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New school plan saves less money

The personnel restructuring plan for the Hillsborough County schoolsapparently will not save the district $1.14-million as originally planned.

The revised restructuring plan that will be presented to the Hillsborough School Board on Tuesday instead is expected to save about $776,000. Much of the savings comes from eliminating some jobs, assigning more responsibilities to some jobs and farming out some work now done by school employees to private companies.

There are other significant changes in the plan. Two of the most significant promotions and salary increases have been refigured. Assistant superintendent Pete Davidsen's promotion will result in a larger salary increase than was described in the original plan. Davidsen will become deputy superintendent and be paid about $8,332 more, including fringe benefits. Davidsen will continue to do his old job, so the district will save money by not filling his position.

Public information specialist Donna Reed's promotion will not result in a $13,000 raise, as described in the original restructuring plan. Instead, Reed's new position as supervisor of community/media relations will give her a raise of $2,719 including fringe benefits.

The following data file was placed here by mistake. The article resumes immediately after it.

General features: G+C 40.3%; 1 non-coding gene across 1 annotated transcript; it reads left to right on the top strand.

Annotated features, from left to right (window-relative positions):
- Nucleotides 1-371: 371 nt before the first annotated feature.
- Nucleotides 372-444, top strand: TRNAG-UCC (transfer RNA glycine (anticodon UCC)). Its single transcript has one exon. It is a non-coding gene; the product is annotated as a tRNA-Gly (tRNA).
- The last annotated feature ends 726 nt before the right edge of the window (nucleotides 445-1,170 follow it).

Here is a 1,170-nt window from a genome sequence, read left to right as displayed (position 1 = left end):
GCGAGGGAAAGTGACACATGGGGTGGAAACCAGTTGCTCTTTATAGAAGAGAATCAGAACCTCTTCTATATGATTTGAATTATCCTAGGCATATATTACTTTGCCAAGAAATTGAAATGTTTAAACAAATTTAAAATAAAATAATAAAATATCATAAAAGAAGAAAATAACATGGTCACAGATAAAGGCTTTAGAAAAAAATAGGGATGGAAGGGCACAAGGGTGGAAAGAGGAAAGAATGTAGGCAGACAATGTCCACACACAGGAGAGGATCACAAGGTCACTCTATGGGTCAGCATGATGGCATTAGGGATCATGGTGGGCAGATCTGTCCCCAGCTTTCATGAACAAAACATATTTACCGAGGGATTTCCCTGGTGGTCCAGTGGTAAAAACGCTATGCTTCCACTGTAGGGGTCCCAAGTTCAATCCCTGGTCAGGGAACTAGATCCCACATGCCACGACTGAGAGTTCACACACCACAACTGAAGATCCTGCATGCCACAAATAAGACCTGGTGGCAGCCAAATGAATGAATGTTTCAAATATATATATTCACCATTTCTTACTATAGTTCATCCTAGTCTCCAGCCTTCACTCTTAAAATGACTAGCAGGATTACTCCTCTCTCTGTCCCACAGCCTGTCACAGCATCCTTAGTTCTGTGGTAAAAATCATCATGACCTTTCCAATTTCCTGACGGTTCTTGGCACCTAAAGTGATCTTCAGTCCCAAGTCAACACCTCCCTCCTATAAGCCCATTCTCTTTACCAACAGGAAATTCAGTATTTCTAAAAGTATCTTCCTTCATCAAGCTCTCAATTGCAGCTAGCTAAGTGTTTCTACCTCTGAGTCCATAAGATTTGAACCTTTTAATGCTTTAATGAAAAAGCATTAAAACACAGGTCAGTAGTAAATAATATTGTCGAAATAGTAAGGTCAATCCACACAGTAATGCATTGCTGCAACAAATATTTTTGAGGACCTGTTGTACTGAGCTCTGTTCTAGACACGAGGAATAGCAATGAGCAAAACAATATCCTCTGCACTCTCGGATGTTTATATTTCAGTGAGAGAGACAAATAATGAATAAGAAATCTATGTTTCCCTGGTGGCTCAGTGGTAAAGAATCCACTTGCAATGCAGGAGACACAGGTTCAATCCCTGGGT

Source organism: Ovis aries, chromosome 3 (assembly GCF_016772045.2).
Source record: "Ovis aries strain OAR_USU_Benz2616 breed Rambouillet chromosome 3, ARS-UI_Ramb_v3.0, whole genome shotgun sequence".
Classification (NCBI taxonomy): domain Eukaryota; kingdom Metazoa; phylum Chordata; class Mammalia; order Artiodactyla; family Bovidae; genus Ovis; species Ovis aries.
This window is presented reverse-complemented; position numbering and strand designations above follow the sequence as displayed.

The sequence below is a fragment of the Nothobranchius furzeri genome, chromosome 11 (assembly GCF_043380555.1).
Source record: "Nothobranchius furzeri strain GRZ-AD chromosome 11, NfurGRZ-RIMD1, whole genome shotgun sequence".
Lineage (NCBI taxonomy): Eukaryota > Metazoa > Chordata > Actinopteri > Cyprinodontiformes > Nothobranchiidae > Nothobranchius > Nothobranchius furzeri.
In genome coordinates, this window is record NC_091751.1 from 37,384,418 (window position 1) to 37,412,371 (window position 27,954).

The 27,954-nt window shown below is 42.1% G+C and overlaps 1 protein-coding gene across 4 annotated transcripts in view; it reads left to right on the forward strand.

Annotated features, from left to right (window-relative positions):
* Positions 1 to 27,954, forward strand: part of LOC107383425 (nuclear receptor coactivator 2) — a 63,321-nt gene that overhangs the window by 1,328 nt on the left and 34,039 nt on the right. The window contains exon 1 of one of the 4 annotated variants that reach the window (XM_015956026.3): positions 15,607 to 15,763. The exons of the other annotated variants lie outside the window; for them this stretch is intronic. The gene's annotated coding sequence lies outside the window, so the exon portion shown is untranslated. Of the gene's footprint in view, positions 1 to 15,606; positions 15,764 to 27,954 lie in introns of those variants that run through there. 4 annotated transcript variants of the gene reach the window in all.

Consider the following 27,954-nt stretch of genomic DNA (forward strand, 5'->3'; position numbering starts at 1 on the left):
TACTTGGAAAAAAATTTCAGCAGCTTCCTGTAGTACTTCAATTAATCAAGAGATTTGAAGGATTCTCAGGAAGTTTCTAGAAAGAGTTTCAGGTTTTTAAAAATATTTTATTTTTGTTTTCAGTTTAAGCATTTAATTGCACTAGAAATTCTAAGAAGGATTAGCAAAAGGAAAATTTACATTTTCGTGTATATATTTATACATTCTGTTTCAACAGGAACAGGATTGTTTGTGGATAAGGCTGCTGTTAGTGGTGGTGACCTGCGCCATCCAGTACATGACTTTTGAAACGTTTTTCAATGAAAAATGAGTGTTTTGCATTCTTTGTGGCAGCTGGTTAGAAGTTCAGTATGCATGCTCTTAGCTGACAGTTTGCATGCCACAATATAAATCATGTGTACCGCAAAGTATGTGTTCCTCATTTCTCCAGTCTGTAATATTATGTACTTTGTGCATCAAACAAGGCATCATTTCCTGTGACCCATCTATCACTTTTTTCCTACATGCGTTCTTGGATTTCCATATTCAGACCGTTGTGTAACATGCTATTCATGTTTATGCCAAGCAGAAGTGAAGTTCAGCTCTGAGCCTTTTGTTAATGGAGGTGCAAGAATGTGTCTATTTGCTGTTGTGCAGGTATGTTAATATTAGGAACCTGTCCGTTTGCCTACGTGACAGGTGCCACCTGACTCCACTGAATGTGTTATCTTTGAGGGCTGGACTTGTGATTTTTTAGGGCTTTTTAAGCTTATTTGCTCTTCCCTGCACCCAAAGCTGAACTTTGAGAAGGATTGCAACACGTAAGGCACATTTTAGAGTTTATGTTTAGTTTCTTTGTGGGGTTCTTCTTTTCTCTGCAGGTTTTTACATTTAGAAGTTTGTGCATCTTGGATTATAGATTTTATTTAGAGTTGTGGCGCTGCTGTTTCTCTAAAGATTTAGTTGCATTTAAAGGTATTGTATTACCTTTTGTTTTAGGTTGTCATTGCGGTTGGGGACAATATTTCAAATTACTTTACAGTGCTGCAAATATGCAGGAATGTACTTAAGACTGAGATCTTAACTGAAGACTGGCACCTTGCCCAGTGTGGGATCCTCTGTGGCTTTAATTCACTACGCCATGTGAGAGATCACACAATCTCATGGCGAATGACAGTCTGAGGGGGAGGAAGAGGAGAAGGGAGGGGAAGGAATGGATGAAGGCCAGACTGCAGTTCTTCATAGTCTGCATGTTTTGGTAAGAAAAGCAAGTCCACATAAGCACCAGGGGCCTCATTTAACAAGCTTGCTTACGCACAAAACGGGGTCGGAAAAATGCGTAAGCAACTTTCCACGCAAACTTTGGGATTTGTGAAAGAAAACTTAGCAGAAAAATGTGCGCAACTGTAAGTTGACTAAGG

"That's not because I don't think she deserves it; that lady has become indispensable," Superintendent Walter Sickles said of Reed's raise. But the superintendent said the previous proposal was not consistent with district policy, which prohibits an employee from jumping more than a couple of pay grades at a time.

Much like the first version of the restructuring plan, portions of the revised version are coming under fire from the employees' unions.

"I like the cost-saving aspect of it," said Terry Wilson, executive director for the Hillsborough Classroom Teachers Association. "The major point that I have trouble with is the timing. The timing is atrocious."

Wilson said the proposal, with several promotions and salary increases built in, "gives the wrong impression that the downtown administration is taken care of first."

When Sickles first announced the restructuring plan, he said that in the coming year's budget he hoped to improve salaries for all employees. But most of those increases will have to be worked out in the bargaining process with the employees' unions.

Wilson said he hopes the bargaining process can be wrapped up as early as mid-July. That would be a big change; negotiations this year dragged out for about 11 months. He said that if the superintendent holds off on promotions and raises, it might provide some incentive to resolve negotiations earlier.

The union that represents the district's non-instructional employees _ such as bus drivers and school food service workers _ also has taken issue with some parts of the plan. When the plan was announced, officials with the Hillsborough School Employees Federation issued a statement criticizing the part that calls for private companies to do work that had been done by district employees.

Union officials argued such a move would not save the district more than $218,000 as Sickles anticipated, but would actually cost money in the long run.

In a letter to School Board members this week, Sickles wrote: "The restructuring plan is not written in concrete. It will be evaluated during the 1993-94 school year and a report will be presented to the Board. If parts of the plan are not working, we will recommend changes."